A twelve-member Constitutional Committee was convened on 14 July 1789 (coincidentally the day of the Storming of the Bastille). Its task was to do much of the drafting of the articles of the constitution. It included originally two members from the First Estate, (Champion de Cicé, Archbishop of Bordeaux and Talleyrand, Bishop of Autun); two from the Second (the comte de Clermont-Tonnerre and the marquis de Lally-Tollendal); and four from the Third (Jean Joseph Mounier, Abbé Sieyès, Nicholas Bergasse, and Isaac René Guy le Chapelier).
Many proposals for redefining the French state were floated, particularly in the days after the remarkable sessions of 4–5 August 1789 and the abolition of feudalism. For instance, the Marquis de Lafayette proposed a combination of the American and British systems, introducing a bicameral parliament, with the king having the suspensive vetopower over the legislature, modeled to the authority then recently vested in the President of the United States.
The main controversies early on surrounded the issues of what level of power to be granted to the king of France (i.e.: veto, suspensive or absolute) and what form would the legislature take (i.e.: unicameral or bicameral). The Constitutional Committee proposed a bicameral legislature, but the motion was defeated 10 September 1789 (849-89) in favor of one house; the next day, they proposed an absolute veto, but were again defeated (673-325) in favor of a suspensive veto, which could be over-ridden by three consecutive legislatures.New Constitutional Committee
A second Constitutional Committee quickly replaced it, and included Talleyrand, Abbé Sieyès, and Le Chapelier from the original group, as well as new members Gui-Jean-Baptiste Target, Jacques Guillaume Thouret, Jean-Nicolas Démeunier, François Denis Tronchet, and Jean-Paul Rabaut Saint-Étienne, all of the Third Estate.
Their greatest controversy faced by this new committee surrounded the issue of citizenship. Would every subject of the French Crown be given equal rights, as the Declaration of Rights of Man and Citizen seemed to promise, or would there be some restrictions? The October Days (5–6 October) intervened and rendered the question much more complicated. In the end, a distinction was held between active citizens (over the age of 25, paid direct taxes equal to three days' labor) which had political rights, and passive citizens, who had only civil rights. This conclusion was intolerable to such radical deputies as Maximilien Robespierre, and thereafter they never could be reconciled to the Constitution of 1791.Committee of Revisions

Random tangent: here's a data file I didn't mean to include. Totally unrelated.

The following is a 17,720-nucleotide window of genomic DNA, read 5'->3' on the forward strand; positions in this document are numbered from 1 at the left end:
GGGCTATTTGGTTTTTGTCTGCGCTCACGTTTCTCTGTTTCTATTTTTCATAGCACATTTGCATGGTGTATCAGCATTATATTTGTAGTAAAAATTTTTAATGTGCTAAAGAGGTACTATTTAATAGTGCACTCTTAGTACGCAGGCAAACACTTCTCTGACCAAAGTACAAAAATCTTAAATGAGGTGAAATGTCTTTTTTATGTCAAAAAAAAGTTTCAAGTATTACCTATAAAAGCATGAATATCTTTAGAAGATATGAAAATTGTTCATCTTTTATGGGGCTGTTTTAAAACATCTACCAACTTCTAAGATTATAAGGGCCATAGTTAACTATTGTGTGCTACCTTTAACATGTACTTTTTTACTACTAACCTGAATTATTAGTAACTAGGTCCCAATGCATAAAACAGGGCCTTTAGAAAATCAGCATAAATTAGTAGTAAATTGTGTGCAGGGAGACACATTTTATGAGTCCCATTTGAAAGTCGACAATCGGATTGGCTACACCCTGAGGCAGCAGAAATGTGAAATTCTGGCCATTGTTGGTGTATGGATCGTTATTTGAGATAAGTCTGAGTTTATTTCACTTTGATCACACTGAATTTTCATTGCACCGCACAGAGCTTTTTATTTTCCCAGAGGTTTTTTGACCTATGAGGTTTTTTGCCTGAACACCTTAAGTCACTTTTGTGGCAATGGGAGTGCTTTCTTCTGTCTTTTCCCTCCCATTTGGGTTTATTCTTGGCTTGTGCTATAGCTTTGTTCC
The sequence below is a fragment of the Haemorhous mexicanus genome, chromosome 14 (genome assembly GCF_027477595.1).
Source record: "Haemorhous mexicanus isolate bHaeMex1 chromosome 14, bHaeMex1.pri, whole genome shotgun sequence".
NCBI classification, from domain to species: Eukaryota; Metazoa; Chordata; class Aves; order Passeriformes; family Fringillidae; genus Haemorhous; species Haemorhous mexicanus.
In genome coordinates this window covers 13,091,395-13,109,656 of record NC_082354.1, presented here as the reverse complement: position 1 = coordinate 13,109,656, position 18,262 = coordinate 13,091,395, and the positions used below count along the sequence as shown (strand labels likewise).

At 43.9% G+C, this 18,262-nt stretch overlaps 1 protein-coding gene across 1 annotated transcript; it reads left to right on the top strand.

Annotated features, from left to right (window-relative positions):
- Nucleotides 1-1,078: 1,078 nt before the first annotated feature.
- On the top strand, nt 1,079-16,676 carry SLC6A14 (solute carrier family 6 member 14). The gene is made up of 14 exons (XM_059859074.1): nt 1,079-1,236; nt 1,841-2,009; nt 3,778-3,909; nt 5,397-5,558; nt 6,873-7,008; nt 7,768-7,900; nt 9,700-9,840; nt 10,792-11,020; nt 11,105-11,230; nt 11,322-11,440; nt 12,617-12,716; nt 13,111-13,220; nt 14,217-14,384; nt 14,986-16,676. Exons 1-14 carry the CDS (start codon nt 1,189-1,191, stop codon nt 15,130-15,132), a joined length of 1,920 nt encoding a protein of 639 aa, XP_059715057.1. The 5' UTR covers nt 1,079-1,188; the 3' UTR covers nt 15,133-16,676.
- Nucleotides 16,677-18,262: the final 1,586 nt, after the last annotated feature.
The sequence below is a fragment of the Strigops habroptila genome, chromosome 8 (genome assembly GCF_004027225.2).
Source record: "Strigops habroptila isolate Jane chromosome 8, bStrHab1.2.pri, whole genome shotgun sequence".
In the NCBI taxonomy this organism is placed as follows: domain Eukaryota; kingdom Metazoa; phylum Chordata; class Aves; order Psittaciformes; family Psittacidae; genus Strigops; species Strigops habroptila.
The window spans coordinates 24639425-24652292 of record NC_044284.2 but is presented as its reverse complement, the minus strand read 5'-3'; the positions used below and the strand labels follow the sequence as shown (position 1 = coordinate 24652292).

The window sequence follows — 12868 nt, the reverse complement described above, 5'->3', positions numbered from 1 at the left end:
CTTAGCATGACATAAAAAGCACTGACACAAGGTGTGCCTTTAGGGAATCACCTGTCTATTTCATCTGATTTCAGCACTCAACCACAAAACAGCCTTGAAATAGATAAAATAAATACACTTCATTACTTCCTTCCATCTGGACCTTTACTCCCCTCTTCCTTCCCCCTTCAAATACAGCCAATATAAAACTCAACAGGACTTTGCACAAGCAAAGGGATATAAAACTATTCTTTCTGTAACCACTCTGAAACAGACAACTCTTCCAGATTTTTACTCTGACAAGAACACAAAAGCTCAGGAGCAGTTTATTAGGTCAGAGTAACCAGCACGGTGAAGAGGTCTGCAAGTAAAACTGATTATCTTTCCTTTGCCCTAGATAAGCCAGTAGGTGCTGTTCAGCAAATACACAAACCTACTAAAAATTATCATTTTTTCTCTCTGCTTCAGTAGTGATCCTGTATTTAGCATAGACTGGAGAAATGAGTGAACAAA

A second body, the Committee of Revisions, was struck September 1790, and included Antoine Barnave, Adrien Duport, and Charles de Lameth. Because the National Assembly was both a legislature and a constitutional convention, it was not always clear when its decrees were constitutional articles or mere statutes. It was the job of this committee to sort it out. The committee became very important in the days after the Champs de Mars Massacre, when a wave of revulsion against popular movements swept France and resulted in a renewed effort to preserve powers for the Crown. The result is the rise of the Feuillants, a new political faction led by Barnave, who used his position on the committee to preserve a number of powers for the Crown, such as the nomination of ambassadors, military leaders, and ministers.Results
After very long negotiations, the constitution was reluctantly accepted by King Louis XVI in September 1791. Redefining the organization of the French government, citizenship and the limits to the powers of government, the National Assembly set out to represent the interests of the general will. It abolished many “institutions which were injurious to liberty and equality of rights”. The National Assembly asserted its legal presence in French government by establishing its permanence in the Constitution and forming a system for recurring elections. The Assembly's belief in a sovereign nation and in equal representation can be seen in the constitutional separation of powers. The National Assembly was thelegislative body, the king and royal ministers made up the executive branch and the judiciary was independent of the other two branches. On a local level, the previous feudalgeographic divisions were formally abolished, and the territory of the French state was divided into several administrative units, Departments (Départements), but with the principle of centralism.